Invited / Keynote Speakers
Lawrence Hunter, Ph.D.
Director
Center for Computational Pharmacology
University of Colorado School of Medicine


Lawrence Hunter - Biography (.pdf)

Title: Automated Aides for Generating Scientific Insights

Abtsract: The profusion of high-throughput instruments and the explosion of new results in the scientific literature, particularly in molecular biomedicine, is both a blessing and a curse to the bench researcher. Even knowledgable and experienced scientists can benefit from computational tools that help navigate this vast and rapidly evolving terrain. However, effective design and implementation of computational tools that genuinely facilitate the generation of novel and significant scientific insights remains poorly understood. In this talk, I will describe a set of efforts that combines natural language processing for information extraction and graphical network models for semantic data integration into a system that has recently played a pivotal role in making a significant discovery, and also discuss how it might be possible to compare and evaluate such systems.
Richard H. Lathrop, Ph.D.
Professor
Computer Science Department
University of California, Irvine

Richard H. Lathrop - Biography (.pdf)


Title: Synthetic Biology from the Ground Up

Abtsract: Classical philosophical discourse divides the intellectual world into analysis and synthesis. Analysis, or the concern with that which is, has been a major occupation of computational biology ever since its inception, and has led to stunning breakthroughs in the life sciences ranging from mapping the origins of life to decoding the human genome.
Synthesis, or the concern with that which might be, has always played an important role in biology and medicine by guiding our ability to manipulate living systems. Synthetic biology has roots that extend thousands of years into the past, as the selective breeding practiced since ancient times. Genetic engineering cut-and-paste in the last quarter of the previous century marked a dramatic improvement in our ability for direct manipulation of the living systems encoded by DNA.

Recent advances in modern science and technology have greatly expanded our capabilities for synthesis in biology: improved synthetic methods have improved our ability to build, while improved computational tools have improved our ability to know what to build. Drawing on the speaker's experiences as a co-founder of CODA Genomics, Inc., a translation engineering and synthetic biology company, this talk will survey a number of facets of synthetic biology that are of interest to the bioinformatician and computational biologist. Topics will range over understanding the basics of the underlying technology, the unexpected practical difficulties one encounters, making mutants and mutations, implementing systems biology in wet-ware, attempts to create life, biotech and pharmaceutical applications, counter-terrorism, and of course, the role of computation in all of the above.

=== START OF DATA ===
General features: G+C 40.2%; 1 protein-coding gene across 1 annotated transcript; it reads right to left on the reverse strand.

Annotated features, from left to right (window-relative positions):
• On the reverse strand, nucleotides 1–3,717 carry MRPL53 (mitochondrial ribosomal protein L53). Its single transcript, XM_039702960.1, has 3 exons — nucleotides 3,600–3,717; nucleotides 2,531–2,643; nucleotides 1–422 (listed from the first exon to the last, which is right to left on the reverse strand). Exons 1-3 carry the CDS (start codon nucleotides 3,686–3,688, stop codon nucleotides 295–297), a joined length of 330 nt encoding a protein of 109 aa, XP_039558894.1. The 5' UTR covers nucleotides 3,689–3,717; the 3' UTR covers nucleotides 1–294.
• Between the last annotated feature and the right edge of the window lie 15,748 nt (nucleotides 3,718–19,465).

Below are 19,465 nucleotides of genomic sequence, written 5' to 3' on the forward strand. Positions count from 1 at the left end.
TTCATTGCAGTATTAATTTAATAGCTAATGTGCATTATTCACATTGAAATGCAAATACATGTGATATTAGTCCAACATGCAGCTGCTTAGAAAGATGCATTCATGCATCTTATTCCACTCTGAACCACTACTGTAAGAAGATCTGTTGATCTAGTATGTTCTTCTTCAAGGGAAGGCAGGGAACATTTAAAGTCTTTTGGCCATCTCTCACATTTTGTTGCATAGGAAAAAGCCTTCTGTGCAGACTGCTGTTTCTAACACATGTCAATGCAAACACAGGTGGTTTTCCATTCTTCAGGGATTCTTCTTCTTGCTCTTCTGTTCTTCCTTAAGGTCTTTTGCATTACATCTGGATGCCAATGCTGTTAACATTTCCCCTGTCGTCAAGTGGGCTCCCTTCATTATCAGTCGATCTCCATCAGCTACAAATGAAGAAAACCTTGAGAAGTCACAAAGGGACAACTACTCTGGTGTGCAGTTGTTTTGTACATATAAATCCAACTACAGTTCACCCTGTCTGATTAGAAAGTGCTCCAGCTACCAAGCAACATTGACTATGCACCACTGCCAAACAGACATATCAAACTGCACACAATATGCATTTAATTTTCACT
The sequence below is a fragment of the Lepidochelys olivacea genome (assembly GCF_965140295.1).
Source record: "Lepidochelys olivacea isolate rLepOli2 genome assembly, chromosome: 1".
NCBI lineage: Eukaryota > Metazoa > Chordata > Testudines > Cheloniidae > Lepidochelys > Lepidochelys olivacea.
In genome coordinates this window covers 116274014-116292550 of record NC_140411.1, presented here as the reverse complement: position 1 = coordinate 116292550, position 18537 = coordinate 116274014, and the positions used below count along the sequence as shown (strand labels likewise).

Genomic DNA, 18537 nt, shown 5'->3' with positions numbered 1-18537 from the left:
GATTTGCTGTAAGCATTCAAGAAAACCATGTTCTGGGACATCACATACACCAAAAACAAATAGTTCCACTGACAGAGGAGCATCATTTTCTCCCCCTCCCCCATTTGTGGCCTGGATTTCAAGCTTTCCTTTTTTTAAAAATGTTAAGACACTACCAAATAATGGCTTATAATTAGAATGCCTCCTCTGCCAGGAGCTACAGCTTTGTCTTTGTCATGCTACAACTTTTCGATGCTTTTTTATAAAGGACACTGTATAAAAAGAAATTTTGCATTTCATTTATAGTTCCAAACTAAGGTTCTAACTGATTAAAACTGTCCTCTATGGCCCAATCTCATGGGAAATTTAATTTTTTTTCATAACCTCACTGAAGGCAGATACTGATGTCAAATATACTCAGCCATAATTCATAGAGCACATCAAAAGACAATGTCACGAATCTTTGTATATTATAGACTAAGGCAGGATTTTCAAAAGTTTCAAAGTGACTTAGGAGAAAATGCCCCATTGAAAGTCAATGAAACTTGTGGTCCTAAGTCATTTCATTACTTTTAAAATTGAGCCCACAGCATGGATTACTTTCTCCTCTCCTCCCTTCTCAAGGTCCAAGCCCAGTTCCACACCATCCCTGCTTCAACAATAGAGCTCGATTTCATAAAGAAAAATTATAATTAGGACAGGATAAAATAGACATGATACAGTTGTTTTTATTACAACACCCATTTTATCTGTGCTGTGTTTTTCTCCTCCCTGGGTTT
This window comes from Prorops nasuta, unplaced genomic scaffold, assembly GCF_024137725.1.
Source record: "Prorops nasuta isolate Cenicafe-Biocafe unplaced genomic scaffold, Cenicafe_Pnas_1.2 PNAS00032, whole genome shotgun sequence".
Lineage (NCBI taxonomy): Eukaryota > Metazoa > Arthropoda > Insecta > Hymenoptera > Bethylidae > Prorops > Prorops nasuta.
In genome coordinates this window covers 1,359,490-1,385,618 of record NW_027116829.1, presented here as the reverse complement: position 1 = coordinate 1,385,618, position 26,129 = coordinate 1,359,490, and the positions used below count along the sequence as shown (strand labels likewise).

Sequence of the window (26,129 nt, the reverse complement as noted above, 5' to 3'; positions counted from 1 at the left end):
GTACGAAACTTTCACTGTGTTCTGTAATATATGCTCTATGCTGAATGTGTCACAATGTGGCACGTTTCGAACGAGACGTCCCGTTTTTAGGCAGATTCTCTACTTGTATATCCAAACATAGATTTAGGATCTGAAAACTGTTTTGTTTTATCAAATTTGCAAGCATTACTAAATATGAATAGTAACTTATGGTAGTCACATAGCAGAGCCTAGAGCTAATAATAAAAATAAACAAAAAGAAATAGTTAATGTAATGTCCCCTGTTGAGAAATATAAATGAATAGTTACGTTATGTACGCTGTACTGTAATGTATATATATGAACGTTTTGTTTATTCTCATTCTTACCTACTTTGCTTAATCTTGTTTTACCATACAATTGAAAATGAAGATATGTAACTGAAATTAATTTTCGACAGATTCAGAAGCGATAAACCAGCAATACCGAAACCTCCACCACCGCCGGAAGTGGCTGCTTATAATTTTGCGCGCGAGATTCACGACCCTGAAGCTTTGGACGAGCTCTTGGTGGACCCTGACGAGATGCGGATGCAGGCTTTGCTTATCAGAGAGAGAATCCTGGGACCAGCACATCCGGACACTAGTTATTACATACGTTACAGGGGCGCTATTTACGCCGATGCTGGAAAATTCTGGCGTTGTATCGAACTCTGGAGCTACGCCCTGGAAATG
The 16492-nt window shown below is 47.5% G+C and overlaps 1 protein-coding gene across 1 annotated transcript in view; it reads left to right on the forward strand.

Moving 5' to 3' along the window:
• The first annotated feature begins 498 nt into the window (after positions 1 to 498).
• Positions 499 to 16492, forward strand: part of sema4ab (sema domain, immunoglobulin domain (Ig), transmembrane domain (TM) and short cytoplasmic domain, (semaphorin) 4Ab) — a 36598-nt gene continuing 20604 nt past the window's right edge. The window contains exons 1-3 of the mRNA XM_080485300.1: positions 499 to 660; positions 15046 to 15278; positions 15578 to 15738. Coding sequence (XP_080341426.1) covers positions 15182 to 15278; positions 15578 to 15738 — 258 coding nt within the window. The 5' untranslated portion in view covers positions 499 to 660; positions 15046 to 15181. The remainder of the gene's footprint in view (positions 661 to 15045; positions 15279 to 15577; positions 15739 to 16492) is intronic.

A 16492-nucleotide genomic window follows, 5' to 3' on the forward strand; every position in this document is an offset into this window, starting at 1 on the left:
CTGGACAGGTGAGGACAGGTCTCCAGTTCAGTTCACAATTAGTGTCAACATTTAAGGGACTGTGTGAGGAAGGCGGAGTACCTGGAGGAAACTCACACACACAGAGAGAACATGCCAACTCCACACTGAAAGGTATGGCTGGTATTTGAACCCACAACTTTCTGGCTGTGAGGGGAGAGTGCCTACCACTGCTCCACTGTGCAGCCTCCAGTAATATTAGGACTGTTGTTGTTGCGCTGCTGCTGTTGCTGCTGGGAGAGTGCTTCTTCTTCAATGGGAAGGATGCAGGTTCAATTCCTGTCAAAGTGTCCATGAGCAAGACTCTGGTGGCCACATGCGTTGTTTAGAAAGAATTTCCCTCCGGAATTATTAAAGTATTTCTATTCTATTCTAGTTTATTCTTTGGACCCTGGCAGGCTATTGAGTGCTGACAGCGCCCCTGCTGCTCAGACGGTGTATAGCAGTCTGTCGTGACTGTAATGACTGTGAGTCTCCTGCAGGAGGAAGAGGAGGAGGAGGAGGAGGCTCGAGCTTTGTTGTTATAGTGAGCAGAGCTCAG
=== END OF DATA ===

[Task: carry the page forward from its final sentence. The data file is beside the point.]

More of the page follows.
Andrey Ptitsyn, Ph.D.
Assistant Professor
Colorado State University

Andrey Ptitsyn - CV (.pdf)


Title:
A Computational Discovery of Hope: Novel Mechanisms of Insulin Resistance

Additional Author: Steven Smith

Abstract: Classification of large volumes of data produced in a microarray experiment allows for the extraction of important clues as to the nature of a disease.Using multi-dimensional unsupervised FOREL algorithm we have reanalyzedthree public datasets of skeletal muscle gene expression in connection with insulinresistance and type 2 diabetes. Our analysis revealed the major line of variation betweenexpression profiles of normal, insulin resistant, and diabetic skeletal muscle. A cluster of most"metabolically sound" samples occupied one end of this line. The distance along this line coincidedwith the classic markers of diabetes risk, namely obesity and insulin resistance, but did not followthe accepted clinical diagnosis of DM2 as defined by the presence or absence of hyperglycemia.Genes implicated in this expression pattern are those controlling skeletal muscle fiber type andglycolytic metabolism. Additionally myoglobin and hemoglobin were upregulated and ribosomalgenes dysregulated in insulin resistant patients.Our findings are concordant with the changes seen in skeletal muscle with altitudehypoxia. This suggests that hypoxia and shift to glycolytic metabolism may also drive insulin resistance.
Karin Maria Verspoor, Ph.D.
Los Alamos National Laboratory

Karin Maria Verspoor - CV (.pdf)

Title: Integrating Semantic Data Sources for Disease-implicated Gene Discovery

Additional Authors: Damian Gessler, Cliff Joslyn, Bjoern Koester, Stefan Schmidt